The False Decline of Charitable Clinics
Since the implementation of the Affordable Care Act, colloquially referred to as Obama Care by the public, the wide-sweeping assumption made is that insurance woes throughout the United States have been largely resolved. As such, funding for nonprofit health organizations has dwindled in the shadow of the perception that free clinics are no longer a necessary commodity within the healthcare system. By the end of 2014, nearly a dozen of these 1,200 clinics had terminated business, allegedly as a result of the many Americans who were gaining access to health insurance. These closings, however, are notably concentrated in states that opted for expanding Medicaid, a move that extends coverage to citizens who cannot afford private insurance. But what about Americans in the sixteen states that did not choose to expand Medicaid?
Where the ACA Falls Short
These Americans fall into a vast chasm of a coverage gap, in which they do not makeenough money for financial assistance from the government, but they make too muchmoney to qualify for the unaltered Medicaid limit. This leaves close to thirty million Americans faced with no means of affording quality healthcare, and these individuals are very much in need of the services offered by nonprofit clinics. An overwhelming majority of this demographic comes from working families, and even patients who do have insurance often seek the help of free clinics when medications are too expensive or dental health is not covered. While the ACA broadens the healthcare horizons for those previously denied coverage based on pre-existing illnesses, it certainly does not provide an end-all solution to financial struggles within the healthcare system.
Quite contrary to what many believe, a great number of clinics report an increase in demand for their services, following the enactment of Obama Care. As of 2014, charitable clinics were already assisting over five million Americans annually; with public donations taking a nose dive, clinics are struggling to accommodate. In the same timespan that donations have decreased by twenty percent, the demand for services has escalated by forty. Remaining clinics are scrambling to work with the tweaks introduced to the healthcare world, by accepting Medicaid in their offices and offering services most often not covered by private insurance companies, such as those necessary for mental health needs. As more clinics are forced to discontinue their services, more uninsured Americans are charged with the trying task of seeking out affordable alternatives. In many cases, it may be months before they are able to find a viable means of obtaining medications or receiving professional medical attention.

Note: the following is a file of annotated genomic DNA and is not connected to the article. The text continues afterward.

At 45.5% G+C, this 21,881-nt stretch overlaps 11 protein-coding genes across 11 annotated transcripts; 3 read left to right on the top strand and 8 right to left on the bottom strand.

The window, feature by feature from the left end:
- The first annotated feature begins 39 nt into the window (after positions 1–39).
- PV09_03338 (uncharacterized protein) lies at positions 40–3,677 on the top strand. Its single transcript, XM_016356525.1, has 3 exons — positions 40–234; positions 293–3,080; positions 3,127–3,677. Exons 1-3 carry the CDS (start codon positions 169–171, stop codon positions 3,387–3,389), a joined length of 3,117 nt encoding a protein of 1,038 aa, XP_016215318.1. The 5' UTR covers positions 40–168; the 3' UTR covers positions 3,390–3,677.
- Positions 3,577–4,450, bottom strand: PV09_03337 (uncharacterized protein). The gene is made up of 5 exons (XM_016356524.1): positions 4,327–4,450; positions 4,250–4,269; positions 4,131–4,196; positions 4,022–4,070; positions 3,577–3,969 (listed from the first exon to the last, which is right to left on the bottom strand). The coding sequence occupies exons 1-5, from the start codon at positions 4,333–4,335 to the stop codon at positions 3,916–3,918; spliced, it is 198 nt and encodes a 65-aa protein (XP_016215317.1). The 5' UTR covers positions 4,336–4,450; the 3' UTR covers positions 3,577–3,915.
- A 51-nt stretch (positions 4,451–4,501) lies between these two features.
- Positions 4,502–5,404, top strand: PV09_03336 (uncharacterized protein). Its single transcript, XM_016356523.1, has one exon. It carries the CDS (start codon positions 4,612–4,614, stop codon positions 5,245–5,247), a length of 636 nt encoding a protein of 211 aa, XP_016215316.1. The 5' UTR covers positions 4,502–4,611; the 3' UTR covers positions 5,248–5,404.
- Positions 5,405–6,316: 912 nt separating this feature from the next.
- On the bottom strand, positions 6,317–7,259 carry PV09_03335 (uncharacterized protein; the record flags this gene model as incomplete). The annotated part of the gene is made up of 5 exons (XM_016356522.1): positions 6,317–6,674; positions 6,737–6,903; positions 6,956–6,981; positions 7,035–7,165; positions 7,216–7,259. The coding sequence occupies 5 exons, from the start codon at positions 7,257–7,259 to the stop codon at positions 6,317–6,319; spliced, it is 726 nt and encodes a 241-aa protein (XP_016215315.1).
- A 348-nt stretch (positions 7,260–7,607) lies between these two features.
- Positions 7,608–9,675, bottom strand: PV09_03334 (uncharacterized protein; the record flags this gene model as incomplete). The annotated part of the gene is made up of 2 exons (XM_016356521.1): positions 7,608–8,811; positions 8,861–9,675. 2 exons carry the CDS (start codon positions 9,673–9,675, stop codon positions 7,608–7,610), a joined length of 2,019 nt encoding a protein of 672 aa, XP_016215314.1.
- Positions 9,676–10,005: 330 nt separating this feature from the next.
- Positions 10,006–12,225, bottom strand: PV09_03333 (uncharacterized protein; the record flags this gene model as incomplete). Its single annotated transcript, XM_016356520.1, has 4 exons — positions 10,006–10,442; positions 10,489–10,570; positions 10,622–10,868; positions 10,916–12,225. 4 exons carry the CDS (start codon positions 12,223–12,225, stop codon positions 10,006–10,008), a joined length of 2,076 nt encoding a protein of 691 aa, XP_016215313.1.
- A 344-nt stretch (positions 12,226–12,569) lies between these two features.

Why Count Free Clinics Out?
Millennials, balancing post-secondary education and budding careers, still struggle to afford health insurance; those who are homeless, working strenuously to get back onto their feet, struggle; even established adults with families and worldly finesse struggle to have their medical needs met. Free health clinics have not ceased to be integrally important. If anything, their presence is more crucial than ever, for those who have fallen unfairly into the canyon left by the Affordable Care Act’s shortcomings. Certainly, America is progressing toward an era in which healthcare will become more and more readily accessible. But free health services should be made an avid part of that goal, as thousands of volunteering physicians would concur. Donations and charity, while seeming to become less necessary on the surface, are still as relevant as ever to improving the well-being of our society.